e-tivity 03

Social bookmarking is a nice way for a research group like ours to store, organize, share and search bookmarks of web pages related to our research topics. Instead of keeping your research private (saved on your computer only), you can make it public, sharing it with the group and other people interested in the same topic. That’s why it is called social bookmarking: because you can share your bookmarks with your collaborators and explore the bookmarks that they and other people have added to del.icio.us, the bookmarking application we will be exploring (yes, there are many others!)

more here http://en.wikipedia.org/wiki/Social_bookmarking

Purpose: To start social bookmarking at del.icio.us, search the web and the blogosphere for critical thinking on contemporary art and media, choose the best examples, summarise (notes) and categorise them (tags)

1 – Explore del.icio.us: go to the site and click around to get an idea of how the site works and of what people are bookmarking.

2 – Log in. If you didn’t register yet, you will have to register to use del.icio.us. Please use your lulu username.

3-Set up del.icio.us tools.

Either by (a) installing firefox del.icio.us extension or (b) by installing bookmarking buttons on your browser;

In Firefox, install the del.icio.us extension. If you didn’t install it when you registered, you can get it from here

(b) install two buttons into your browser.
They are an easy way to post and view your bookmarks in del.icio.us. read this to learn how to install and use them

(c) a third alternative is to bookmark manually (more on this below)

4- Add bookmarks related to tiip:
Search for critical thinking on contemporary art and media. You can use keywords in google or other search engine or look for the websites of the projects we discussed in class, and during classmates’ presentations.

If you need some direction, you can start by looking at my tiip bookmarks in del.icio.us. they’re here:

After you found some interesting projects, you need to bookmark them, making sure you add some notes on the project. Bookmark at least 3 of these projects that may be of interest to our current research (tiip-topic2)

How do you do it?
When you are on the page you want to bookmark, click the button at the top of your browser labeled TAG or post to del.icio.us (depending on which kind of button you installed).

a window opens with the url already added
you only need to add:

name: this is the title, what other people will see, can be the title of the website or a title that you make up.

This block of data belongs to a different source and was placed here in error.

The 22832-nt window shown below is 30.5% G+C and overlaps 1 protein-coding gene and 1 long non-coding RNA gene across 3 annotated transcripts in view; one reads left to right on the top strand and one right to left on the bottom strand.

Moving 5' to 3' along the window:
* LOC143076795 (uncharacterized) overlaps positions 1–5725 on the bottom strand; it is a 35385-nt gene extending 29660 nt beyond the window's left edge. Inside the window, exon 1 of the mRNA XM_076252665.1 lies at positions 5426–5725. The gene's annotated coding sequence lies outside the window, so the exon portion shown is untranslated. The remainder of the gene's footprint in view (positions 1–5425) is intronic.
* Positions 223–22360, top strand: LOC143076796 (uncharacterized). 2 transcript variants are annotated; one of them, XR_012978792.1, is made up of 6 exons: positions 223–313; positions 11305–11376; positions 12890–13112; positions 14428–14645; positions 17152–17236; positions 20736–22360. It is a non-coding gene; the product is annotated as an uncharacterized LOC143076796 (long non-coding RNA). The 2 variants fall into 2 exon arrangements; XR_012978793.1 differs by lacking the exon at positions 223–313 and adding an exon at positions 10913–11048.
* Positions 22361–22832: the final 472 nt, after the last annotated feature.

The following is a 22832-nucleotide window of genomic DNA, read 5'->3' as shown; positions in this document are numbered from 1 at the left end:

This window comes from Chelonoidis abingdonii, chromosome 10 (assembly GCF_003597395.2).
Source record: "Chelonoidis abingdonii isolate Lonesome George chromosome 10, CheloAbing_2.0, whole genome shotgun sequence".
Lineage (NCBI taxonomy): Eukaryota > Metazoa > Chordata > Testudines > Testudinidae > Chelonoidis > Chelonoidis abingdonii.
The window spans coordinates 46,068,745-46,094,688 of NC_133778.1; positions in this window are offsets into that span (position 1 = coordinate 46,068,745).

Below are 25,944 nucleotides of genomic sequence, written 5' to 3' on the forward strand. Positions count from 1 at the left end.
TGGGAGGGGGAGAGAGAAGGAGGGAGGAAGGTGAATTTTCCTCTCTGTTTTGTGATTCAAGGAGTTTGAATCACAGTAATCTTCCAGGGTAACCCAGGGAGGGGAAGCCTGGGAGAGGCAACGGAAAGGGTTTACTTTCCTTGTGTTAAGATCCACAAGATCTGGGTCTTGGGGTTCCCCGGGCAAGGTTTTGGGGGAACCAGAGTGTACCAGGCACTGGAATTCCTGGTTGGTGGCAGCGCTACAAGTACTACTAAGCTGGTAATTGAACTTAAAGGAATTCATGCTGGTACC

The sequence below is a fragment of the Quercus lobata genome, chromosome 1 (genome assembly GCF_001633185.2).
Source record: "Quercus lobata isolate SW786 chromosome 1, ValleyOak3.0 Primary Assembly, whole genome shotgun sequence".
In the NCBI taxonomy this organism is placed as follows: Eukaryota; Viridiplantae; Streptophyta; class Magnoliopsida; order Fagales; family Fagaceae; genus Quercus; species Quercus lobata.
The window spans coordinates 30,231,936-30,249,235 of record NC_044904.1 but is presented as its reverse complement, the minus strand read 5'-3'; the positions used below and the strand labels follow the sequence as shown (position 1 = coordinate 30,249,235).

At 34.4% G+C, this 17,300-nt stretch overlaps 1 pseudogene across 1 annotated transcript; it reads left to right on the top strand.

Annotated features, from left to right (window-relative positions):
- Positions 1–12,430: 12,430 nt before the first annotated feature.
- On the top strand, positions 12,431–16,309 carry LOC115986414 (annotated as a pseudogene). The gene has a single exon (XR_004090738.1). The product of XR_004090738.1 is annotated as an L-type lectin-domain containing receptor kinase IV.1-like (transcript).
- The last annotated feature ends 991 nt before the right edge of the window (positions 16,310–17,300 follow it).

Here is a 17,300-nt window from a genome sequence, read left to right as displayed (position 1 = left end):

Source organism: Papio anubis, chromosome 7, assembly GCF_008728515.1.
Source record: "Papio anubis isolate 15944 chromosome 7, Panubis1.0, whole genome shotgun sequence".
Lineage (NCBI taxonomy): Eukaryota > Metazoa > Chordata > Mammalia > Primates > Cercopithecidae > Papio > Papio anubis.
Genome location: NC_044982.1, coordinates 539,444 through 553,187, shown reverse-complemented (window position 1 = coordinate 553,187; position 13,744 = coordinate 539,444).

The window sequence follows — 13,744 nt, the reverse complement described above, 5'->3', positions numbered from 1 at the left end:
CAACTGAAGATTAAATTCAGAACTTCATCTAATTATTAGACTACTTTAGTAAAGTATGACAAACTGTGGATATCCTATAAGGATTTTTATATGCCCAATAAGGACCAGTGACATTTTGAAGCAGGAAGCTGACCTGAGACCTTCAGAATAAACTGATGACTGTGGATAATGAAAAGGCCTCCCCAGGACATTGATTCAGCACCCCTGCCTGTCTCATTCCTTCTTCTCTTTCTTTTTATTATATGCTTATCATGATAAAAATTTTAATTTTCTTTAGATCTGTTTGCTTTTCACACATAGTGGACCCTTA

notes: make a short sentence summing up the website’s content

tags: use tiip (mandatory) and or tiip-topic1 (if it relates to topic 1) tiip-topic2 (if it relates to topic 2, and so on) , plus any other tags you choose to but tiip is mandatory so that we can all find our course bookmarks.

you can also add bookmarks without installing the buttons. in this case choose post from the top bar
you need to enter the url manually and next
window you will need to add
description required
tags space separated

To see your saved bookmarks, click the button with the square del.icio.us logo or labeled my del.icio.us — or the your bookmarks link at the top of any del.icio.us page.

5. make an entry in your blog, with a linkroll to your photopublishing2 links
go to
to learn how to do it.

You can also check out the link rolls for an easy way to put your bookmarks on your blog. Here’s a guide to other ways to share your bookmarks.

respond: go to a classmate’s blog and leave a comment with a linkroll to your del.icio.us photopublishing2 bookmarks

Timeline: Friday, November 23rd (task),
Tuesday, November 27th (respond).

have fun bookmarking!



About paula roush

I am a Lisbon-born artist based in London, UK. I am the founder of msdm, a platform for art practices that are mobile-strategies-[of]-display-[and]- mediation. It is a platform for both individual and collaborative work, shown in the context of exhibitions, publications, conferences and teaching/seminars. I work with photography, archives, found material and performance through editing strategies that investigate notions of authorship, authenticity, history and memory. I am interested in publishing as artists’ practice and as platform to explore the intersections between the roles of artist, editor and curator. My current projects look at ideas of (re) production in the work of art, resulting in publications in several formats that encompass the hand-made, the print on demand and the ebook.
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